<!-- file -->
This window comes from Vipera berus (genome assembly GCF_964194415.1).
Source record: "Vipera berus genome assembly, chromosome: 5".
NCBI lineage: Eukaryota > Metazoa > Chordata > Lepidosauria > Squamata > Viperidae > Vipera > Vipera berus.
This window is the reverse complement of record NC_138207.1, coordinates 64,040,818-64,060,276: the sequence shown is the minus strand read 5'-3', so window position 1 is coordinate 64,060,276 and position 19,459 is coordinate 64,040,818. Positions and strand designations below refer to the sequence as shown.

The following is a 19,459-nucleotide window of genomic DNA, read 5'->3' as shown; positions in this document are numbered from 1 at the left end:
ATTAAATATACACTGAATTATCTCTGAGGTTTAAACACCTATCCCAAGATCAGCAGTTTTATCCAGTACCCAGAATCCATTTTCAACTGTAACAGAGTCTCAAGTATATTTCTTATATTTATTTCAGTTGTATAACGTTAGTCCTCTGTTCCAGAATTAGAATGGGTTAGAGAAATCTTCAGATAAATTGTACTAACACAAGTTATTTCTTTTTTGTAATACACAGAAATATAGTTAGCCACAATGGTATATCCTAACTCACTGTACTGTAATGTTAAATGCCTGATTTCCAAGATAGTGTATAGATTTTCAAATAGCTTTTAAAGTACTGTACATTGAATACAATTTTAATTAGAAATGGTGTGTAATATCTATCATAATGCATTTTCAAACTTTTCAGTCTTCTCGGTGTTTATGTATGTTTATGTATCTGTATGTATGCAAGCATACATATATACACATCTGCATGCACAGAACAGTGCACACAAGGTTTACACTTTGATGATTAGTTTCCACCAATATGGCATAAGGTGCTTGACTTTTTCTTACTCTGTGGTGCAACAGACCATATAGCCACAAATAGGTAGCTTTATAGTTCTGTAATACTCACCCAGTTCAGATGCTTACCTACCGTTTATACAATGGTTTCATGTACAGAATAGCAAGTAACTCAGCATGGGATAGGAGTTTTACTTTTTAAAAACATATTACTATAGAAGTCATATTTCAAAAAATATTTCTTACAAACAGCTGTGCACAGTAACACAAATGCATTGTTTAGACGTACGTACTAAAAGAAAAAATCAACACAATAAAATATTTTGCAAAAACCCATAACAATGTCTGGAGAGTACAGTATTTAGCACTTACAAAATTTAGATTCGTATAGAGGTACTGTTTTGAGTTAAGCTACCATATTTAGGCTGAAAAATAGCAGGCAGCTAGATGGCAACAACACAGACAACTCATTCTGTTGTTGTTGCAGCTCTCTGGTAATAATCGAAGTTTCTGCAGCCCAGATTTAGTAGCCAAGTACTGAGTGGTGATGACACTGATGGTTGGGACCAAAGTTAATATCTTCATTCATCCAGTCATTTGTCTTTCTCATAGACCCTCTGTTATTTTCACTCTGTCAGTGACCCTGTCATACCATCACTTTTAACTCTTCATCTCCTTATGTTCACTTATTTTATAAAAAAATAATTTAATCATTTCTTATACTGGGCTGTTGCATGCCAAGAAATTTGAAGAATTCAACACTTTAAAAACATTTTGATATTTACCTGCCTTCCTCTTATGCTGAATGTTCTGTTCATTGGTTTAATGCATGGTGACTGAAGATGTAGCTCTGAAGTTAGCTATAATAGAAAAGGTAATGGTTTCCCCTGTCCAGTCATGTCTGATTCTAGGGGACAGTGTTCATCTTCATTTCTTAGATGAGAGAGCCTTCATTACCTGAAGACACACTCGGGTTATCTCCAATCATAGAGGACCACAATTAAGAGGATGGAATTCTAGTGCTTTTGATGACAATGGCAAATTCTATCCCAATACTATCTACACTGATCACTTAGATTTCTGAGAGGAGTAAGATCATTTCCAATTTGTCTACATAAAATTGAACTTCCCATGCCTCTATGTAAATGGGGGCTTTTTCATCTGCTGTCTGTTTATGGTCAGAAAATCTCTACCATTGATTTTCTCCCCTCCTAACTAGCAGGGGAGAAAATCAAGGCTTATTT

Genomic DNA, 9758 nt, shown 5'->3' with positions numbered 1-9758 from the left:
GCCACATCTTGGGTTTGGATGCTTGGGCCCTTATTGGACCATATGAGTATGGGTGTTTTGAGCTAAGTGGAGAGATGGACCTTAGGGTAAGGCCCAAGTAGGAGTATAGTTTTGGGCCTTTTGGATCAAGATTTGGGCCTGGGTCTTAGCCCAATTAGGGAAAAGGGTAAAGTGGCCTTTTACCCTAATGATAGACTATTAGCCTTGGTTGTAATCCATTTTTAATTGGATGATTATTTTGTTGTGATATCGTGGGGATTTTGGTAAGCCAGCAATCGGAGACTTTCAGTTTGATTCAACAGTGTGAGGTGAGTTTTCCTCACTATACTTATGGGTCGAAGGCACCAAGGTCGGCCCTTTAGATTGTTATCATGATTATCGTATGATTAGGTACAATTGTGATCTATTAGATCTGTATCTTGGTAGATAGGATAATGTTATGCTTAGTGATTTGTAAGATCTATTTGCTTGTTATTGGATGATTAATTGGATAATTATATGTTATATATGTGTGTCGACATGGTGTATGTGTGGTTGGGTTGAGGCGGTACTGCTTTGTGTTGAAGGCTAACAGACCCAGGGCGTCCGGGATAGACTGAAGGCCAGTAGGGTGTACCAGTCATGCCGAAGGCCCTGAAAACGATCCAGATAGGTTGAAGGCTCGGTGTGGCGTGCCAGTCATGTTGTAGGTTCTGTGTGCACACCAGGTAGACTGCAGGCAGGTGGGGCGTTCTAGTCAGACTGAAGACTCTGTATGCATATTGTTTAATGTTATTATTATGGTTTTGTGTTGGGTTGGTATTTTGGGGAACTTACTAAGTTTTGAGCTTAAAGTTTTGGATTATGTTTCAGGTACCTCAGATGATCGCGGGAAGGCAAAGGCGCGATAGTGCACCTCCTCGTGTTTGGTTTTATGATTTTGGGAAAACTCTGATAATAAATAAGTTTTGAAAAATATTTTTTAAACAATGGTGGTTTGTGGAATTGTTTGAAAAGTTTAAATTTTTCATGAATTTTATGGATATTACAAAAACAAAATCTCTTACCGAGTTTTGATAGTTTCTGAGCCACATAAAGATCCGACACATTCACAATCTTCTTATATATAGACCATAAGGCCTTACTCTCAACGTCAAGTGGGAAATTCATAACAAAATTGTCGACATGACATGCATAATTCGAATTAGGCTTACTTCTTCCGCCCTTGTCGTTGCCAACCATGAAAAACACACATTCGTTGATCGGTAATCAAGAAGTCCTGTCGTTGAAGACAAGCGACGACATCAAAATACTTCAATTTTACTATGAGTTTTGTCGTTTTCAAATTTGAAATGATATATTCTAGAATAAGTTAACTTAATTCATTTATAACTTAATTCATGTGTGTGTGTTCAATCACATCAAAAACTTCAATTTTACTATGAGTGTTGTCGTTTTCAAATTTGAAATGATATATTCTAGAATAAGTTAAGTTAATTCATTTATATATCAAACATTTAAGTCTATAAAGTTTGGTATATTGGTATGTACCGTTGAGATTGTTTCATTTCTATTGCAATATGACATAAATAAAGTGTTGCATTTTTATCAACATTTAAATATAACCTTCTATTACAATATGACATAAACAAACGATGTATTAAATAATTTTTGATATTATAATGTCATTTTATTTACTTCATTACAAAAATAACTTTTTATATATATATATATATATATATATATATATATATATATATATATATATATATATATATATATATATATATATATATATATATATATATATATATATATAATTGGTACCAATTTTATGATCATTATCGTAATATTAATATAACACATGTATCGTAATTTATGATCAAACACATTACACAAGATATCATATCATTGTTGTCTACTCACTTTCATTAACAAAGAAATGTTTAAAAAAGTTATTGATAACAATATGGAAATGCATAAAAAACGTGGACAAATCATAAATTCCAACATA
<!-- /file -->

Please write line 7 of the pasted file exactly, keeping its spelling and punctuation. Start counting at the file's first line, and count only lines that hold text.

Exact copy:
Genomic DNA, 9758 nt, shown 5'->3' with positions numbered 1-9758 from the left: